One of my dearest childhood friends is a notorious flake, so I wasn't surprised when, a few weeks ago, she emailed on the day of my birthday dinner to say she wouldn't make it ("sore throat").
Usually, I let it slide. We're both busy, and we've been friends for nearly two decades. But this time, though I'm not proud to admit it, I stewed. I had a vague memory of her using a similar excuse to cancel on the same event a year before -- something I confirmed after just a few seconds with my smartphone and my SMS history. In less than a minute, I'd summoned what I considered compelling evidence of a pattern of poor behavior, proof I wasn't crazy for being upset, and a big fat hint that I expected an apology.
I replied to her email with my own with a screenshot of our 2011 text message exchange: she'd texted me to bail on my birthday dinner just a few hours before she was due at my apartment.
Was my response petty? Yes. Juvenile? Yes. Rude? Absolutely.
Yet it's one that will only become more common thanks to our tech-enabled self-surveillance state, and it's a reaction that underscores the new, growing fear that our memories are becoming too perfect, to the detriment of personal relationships. We're all for tech tools that rewire our brains to make us more efficient learning-working-socializing machines, and yet the idea of extending our memories making people panic. The end of forgetting doesn't have to mean the end of forgiving.
Increasingly, it looks like forgetfulness may soon go the way of the Walkman. Swedish startup Memoto is creating a wearable lifelogging camera that will snap a photo every thirty seconds. One scientist has imagined a human memory chip that would offer people a "complete collection of all their life's memories." Samsung has patented a "life diary" that will auto-generate entries using your phone. We've come a long way since letters in a shoebox, and with each click or correspondence, we generate a trail of evidence that lasts forever, never fades and can be instantly recalled.
We've extended this detailed documentation beyond ourselves to others, and we can log every digital interaction we've ever had with another person and summon it instantly. Got a sense your husband has been disrespectful to your mother? If he emailed her, you can prove it.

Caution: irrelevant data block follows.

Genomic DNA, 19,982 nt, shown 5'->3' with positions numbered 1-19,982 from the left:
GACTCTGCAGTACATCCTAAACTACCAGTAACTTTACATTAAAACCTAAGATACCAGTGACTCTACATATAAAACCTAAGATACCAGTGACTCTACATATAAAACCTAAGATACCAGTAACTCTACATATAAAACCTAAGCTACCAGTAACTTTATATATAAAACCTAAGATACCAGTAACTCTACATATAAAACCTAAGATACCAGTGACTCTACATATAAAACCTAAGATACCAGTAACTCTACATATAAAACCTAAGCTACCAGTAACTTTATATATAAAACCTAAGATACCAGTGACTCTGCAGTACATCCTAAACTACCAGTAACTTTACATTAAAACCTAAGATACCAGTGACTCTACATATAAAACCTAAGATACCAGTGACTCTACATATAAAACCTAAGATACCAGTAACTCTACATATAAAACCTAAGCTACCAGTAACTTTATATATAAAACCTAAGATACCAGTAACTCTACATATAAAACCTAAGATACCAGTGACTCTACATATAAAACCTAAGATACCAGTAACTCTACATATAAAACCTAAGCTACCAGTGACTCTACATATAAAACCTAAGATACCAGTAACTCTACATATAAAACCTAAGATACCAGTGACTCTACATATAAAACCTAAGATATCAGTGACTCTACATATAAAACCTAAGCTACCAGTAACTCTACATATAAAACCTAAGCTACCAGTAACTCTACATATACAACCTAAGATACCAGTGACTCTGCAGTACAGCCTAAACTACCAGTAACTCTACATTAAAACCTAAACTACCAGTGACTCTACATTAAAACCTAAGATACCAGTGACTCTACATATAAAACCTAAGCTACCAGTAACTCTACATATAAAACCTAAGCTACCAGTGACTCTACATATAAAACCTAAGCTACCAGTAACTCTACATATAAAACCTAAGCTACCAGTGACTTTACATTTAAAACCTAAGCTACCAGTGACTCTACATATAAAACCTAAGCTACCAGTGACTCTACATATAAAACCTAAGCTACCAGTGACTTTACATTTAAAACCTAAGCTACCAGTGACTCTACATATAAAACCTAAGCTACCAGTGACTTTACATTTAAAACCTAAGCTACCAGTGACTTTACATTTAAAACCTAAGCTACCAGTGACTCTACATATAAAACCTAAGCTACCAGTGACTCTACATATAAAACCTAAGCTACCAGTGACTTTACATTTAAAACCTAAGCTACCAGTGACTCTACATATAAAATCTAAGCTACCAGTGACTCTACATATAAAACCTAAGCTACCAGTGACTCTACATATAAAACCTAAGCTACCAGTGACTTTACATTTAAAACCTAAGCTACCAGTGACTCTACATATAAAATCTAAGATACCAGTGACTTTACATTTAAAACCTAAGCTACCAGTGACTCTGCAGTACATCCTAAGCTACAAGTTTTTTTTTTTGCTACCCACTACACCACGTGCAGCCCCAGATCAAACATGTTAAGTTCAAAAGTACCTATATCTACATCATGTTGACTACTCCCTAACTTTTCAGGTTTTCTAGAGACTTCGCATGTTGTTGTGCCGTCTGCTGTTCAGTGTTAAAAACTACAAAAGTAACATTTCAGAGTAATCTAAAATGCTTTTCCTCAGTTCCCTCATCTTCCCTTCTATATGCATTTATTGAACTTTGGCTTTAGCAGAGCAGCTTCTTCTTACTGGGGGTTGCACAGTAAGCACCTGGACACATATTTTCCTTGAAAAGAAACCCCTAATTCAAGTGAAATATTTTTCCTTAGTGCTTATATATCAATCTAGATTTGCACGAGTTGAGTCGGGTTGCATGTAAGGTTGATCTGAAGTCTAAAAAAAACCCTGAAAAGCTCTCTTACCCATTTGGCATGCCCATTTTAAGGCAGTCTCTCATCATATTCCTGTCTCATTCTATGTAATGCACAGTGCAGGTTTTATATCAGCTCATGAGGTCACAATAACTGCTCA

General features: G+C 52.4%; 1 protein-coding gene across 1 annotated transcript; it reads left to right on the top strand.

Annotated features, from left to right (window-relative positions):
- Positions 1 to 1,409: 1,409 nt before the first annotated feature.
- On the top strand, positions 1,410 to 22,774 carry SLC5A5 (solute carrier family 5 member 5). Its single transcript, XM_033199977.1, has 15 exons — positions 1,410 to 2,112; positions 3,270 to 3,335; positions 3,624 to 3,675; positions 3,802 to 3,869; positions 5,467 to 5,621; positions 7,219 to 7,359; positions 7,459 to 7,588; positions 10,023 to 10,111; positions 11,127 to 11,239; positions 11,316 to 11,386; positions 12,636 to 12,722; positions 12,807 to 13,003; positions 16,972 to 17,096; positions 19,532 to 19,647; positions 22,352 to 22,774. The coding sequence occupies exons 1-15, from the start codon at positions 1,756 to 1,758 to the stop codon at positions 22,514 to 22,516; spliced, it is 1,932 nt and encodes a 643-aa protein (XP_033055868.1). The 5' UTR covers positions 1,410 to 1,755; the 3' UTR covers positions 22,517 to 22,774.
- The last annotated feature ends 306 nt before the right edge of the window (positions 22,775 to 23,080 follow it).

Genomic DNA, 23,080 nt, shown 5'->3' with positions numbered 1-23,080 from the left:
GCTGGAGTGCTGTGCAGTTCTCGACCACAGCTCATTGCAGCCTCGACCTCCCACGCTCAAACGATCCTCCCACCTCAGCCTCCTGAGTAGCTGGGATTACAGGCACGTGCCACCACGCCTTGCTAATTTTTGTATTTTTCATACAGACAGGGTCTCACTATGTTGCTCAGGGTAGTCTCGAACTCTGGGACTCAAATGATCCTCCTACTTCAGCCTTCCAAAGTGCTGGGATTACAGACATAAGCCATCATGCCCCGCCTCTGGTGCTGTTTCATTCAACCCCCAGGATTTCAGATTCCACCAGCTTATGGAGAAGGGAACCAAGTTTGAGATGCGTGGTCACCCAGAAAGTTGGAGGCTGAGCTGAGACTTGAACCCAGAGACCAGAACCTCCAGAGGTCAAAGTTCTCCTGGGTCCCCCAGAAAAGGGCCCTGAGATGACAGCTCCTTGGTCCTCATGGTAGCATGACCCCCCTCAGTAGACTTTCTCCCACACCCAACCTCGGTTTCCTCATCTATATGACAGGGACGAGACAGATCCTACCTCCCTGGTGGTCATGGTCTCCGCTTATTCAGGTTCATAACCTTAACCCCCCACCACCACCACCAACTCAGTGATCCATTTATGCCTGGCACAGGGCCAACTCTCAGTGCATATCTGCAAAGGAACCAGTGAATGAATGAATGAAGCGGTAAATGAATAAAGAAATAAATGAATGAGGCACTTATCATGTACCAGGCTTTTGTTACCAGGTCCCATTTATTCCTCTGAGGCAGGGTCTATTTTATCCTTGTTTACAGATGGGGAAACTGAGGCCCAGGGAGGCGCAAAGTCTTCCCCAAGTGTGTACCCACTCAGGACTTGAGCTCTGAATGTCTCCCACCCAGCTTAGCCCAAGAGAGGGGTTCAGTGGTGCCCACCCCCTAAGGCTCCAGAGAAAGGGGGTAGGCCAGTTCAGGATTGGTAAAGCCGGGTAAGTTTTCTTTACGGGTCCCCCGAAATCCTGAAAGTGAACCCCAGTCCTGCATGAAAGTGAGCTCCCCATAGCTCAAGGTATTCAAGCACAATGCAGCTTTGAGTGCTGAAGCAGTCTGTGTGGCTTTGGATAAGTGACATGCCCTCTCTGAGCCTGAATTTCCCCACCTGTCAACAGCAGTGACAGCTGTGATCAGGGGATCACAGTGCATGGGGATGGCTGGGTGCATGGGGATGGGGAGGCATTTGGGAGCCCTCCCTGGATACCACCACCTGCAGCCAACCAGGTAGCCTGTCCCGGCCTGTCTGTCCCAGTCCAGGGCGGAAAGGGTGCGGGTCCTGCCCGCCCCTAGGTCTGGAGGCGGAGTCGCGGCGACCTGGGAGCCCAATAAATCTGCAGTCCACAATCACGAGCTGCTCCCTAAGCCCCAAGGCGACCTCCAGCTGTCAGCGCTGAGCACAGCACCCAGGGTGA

In lockstep with their admonitions that Google will make us forgetful, experts are warning about the deleterious effects of too much memory. They caution us that the present will be overshadowed by our past, and we'll hold permanent grudges or be able to easily summon the sting from a decade-old insult. Rather than let memories fade away, we'll be haunted by them.
"To confront someone else with their past is to basically shackle them to who they were in the past rather than to let them evolve," said Viktor Mayer-Schönberger, author of Delete: The Virtue of Forgetting in the Digital Age. "If the past is always so present, then we will begin to believe the digital artifacts more than our own human recollection ... The problem with all the digital stuff we have is there's no guarantee that it's authentic."
These warnings all have merit: as Nietzsche observed, "A poet could say that God had stationed forgetfulness as a guardian at the door to the temple of human dignity." And to Mayer-Schönberger's point, I still haven't reconciled with my friend.
But truth be told, though I felt like a jerk for actually looking up the text message and sending it, I was also relieved to find out I wasn't totally wrong for feeling wronged. I also hope that the note might ensure we can focus on our friendship instead of arguing over who remembered what which way. It's worth considering the ways having a flawless memory -- which appears increasingly inevitable -- may actually benefit some relationships.